If a user with adequate rights to view the ms-Mcs-AdmPwd attribute is compromised, that account could be used to pull all of the local Administrator passwords from your domain (or subset of computers if the user account can only view Administrator passwords for specific OUs in the domain). Typically, this kind of account would already have had enough rights to reset the password remotely on any of those computers or wreak other havoc with the delegated privileged access.
The upside of having LAPS in place is that you can now force a password reset on all systems that could have a compromised Admin password and then see in AD if they’ve updated.
Can LAPS manage the password of the local Administrator account and a custom local administrator account with a different name at the same time?
You can manage either the default Administrator account (including if the account has been renamed) or a secondary local Administrator account that you’ve created, but not both.
What happens if the computer loses its connection/trust with Active Directory? Will LAPS change the local Administrator password on the computer, but fail to update it in AD? If this happens, I won’t know the local Administrator password. (Special thanks to reader Ken D. for this question.)
The password that is stored in AD is the computer’s current password—even if the password should have expired. In this situation, the computer’s Group Policy Client Side Extension (running in the Local SYSTEM context) would be unable to check the expiration date stored in AD. When that happens, the password change process would stop. You would need to re-establish the computer’s AD trust before the local Administrator password changes again.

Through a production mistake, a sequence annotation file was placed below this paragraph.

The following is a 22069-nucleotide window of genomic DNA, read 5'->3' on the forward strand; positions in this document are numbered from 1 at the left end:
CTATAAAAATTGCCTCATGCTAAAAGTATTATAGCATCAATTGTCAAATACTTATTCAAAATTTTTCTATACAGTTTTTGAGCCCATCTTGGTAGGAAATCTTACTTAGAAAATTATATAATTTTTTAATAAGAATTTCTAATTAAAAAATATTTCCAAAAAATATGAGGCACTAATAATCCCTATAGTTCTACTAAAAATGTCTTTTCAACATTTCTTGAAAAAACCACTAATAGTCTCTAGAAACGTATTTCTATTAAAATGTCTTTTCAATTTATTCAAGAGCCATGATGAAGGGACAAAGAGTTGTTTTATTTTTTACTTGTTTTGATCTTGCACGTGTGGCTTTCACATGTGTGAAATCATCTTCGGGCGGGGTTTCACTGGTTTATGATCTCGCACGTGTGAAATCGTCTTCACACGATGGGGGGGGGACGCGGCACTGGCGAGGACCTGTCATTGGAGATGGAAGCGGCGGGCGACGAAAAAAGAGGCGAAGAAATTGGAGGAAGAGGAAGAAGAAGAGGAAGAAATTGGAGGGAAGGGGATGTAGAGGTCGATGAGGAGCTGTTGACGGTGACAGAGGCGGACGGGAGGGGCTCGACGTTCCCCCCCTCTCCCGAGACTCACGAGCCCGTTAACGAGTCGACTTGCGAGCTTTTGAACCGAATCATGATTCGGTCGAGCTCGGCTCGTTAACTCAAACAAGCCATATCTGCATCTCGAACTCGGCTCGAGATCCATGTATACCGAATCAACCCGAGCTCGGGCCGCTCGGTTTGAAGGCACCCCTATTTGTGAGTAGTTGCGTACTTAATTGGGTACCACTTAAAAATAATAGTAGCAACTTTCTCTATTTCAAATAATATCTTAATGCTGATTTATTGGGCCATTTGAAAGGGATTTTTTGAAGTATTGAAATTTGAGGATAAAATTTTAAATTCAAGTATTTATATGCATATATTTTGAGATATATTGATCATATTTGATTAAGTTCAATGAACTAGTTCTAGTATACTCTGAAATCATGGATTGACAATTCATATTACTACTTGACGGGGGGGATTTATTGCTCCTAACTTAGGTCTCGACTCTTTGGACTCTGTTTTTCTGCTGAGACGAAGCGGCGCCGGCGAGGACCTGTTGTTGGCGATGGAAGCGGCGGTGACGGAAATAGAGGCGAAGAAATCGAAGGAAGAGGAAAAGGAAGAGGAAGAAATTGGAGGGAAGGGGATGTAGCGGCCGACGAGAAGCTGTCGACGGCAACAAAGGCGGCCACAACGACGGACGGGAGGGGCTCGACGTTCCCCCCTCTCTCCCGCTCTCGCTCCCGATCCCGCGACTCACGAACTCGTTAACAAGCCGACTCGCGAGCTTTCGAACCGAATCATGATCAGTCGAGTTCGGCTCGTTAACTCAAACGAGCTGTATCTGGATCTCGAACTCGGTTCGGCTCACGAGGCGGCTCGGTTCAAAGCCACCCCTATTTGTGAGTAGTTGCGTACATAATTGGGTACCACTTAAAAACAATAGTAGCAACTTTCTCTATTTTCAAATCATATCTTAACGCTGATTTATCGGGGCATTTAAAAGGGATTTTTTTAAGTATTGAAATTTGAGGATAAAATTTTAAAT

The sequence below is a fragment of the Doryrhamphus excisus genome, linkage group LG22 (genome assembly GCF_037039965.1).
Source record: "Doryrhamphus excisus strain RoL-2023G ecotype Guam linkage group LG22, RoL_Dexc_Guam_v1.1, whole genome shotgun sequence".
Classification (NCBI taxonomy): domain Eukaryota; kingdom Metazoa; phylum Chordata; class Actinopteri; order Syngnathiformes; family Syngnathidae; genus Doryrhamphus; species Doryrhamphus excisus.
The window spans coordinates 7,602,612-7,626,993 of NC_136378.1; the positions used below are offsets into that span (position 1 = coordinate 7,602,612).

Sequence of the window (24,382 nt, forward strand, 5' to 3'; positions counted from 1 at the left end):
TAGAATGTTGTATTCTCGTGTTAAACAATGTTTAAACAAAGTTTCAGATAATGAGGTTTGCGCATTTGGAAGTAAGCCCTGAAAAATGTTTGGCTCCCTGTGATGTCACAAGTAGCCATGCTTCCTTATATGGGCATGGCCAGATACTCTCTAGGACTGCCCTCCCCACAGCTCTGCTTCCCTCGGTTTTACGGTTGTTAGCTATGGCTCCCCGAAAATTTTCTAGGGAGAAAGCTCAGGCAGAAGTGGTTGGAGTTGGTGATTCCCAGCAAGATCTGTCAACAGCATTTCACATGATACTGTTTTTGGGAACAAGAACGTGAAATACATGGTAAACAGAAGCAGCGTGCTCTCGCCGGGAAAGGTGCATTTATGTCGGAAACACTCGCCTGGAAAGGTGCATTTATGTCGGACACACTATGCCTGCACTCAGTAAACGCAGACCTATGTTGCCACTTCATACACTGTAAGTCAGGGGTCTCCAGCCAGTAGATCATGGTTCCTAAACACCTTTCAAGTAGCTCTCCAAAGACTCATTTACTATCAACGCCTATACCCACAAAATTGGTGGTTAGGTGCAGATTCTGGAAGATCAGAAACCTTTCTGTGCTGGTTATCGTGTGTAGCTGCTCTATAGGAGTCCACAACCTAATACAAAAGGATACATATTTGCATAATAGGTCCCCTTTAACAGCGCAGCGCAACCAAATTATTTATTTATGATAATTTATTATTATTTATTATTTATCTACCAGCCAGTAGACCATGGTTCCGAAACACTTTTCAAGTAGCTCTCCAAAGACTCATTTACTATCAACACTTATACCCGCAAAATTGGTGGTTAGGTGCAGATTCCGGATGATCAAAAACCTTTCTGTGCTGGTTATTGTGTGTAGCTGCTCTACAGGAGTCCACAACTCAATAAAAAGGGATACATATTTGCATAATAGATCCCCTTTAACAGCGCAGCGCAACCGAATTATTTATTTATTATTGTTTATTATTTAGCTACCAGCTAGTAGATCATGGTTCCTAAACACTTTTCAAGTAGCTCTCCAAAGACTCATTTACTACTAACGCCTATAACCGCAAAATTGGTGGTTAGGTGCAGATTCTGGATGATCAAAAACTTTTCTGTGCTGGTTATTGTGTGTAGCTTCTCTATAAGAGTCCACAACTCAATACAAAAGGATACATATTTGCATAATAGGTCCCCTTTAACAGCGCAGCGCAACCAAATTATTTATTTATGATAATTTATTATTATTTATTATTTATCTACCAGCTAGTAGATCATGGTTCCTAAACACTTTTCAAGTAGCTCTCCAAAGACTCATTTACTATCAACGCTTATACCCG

Can LAPS manage the local Administrator passwords on non–domain-joined machines?
No. Computers must be domain-joined to be managed by LAPS.
Can LAPS change the stored password for a service if it is using the local Administrator account?
No. LAPS will only update the local Administrator password. It will not update the service to use the new password.
Aren’t there more elaborate solutions that can do more than just randomize the local Administrator password? What if I need to rotate passwords for service accounts or do something more advanced?
Microsoft LAPS is designed to randomize passwords of the local Administrator (or a custom Administrator account) for domain-joined systems without the need to implement additional infrastructure. This gives organizations a way to randomize those local passwords to prevent large numbers of computers from being vulnerable to Pass-the-Hash attacks or from being compromised if that password becomes known. Yes, much more elaborate solutions exist if you’re willing to pay for them and take the effort to implement additional infrastructure.
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Feel free to ask your question in the comments section below!